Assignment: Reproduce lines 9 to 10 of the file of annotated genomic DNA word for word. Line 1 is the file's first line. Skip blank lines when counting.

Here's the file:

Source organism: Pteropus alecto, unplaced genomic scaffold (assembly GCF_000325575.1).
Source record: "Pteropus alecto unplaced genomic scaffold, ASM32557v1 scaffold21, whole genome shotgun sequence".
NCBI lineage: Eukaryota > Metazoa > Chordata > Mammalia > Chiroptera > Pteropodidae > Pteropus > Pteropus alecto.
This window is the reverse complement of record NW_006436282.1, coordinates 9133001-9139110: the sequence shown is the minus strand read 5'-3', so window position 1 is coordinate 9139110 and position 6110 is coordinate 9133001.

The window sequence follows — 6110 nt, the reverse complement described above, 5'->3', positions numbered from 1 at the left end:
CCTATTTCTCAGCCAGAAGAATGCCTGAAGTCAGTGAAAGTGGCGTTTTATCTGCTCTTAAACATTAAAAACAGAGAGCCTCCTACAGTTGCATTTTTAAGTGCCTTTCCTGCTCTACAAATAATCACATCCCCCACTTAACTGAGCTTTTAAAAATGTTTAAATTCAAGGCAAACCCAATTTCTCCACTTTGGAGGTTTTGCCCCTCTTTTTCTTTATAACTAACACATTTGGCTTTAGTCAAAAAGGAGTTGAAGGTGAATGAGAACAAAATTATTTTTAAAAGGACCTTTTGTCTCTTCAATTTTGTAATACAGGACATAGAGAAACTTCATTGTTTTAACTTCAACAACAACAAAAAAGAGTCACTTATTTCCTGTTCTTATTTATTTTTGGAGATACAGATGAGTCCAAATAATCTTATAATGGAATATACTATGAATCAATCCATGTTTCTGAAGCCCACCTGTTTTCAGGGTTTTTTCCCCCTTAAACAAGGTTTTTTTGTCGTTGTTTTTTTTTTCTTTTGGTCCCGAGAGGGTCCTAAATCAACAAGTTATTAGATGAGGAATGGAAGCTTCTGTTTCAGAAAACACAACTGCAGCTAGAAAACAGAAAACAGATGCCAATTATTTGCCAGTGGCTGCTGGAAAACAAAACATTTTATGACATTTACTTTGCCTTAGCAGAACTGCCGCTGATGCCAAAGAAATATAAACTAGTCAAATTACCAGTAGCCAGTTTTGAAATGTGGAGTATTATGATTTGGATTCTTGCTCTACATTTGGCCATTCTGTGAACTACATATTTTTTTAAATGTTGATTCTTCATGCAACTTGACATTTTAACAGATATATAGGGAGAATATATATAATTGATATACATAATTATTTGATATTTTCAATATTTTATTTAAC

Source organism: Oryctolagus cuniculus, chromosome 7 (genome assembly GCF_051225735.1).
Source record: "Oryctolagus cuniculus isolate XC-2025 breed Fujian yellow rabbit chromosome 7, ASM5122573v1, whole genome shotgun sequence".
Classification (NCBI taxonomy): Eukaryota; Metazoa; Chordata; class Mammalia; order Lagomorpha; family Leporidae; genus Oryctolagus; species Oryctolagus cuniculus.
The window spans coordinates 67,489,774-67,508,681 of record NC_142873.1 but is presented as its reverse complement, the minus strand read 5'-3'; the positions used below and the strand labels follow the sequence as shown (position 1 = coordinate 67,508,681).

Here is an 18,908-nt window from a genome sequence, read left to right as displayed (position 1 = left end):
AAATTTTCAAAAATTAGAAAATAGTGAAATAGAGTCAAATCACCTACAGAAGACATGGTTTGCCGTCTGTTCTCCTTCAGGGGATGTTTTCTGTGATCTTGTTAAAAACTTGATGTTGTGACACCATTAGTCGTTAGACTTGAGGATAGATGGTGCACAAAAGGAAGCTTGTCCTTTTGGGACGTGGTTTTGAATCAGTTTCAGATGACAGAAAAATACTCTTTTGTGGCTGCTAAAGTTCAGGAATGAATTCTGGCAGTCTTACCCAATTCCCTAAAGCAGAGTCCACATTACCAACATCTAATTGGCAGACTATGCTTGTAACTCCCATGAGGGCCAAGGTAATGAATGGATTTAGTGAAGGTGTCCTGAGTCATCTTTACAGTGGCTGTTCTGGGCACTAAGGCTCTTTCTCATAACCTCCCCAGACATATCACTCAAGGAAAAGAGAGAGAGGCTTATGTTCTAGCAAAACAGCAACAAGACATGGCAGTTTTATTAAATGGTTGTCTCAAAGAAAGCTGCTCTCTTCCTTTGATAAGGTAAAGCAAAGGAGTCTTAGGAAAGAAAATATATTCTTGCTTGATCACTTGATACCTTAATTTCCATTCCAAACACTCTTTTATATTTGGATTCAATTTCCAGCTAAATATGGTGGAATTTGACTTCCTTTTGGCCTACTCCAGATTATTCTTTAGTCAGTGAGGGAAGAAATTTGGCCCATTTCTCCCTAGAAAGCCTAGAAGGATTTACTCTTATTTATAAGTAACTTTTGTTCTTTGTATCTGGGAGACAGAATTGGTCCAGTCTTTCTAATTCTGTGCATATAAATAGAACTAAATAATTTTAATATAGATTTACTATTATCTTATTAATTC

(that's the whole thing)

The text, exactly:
Classification (NCBI taxonomy): Eukaryota; Metazoa; Chordata; class Mammalia; order Lagomorpha; family Leporidae; genus Oryctolagus; species Oryctolagus cuniculus.
The window spans coordinates 67,489,774-67,508,681 of record NC_142873.1 but is presented as its reverse complement, the minus strand read 5'-3'; the positions used below and the strand labels follow the sequence as shown (position 1 = coordinate 67,508,681).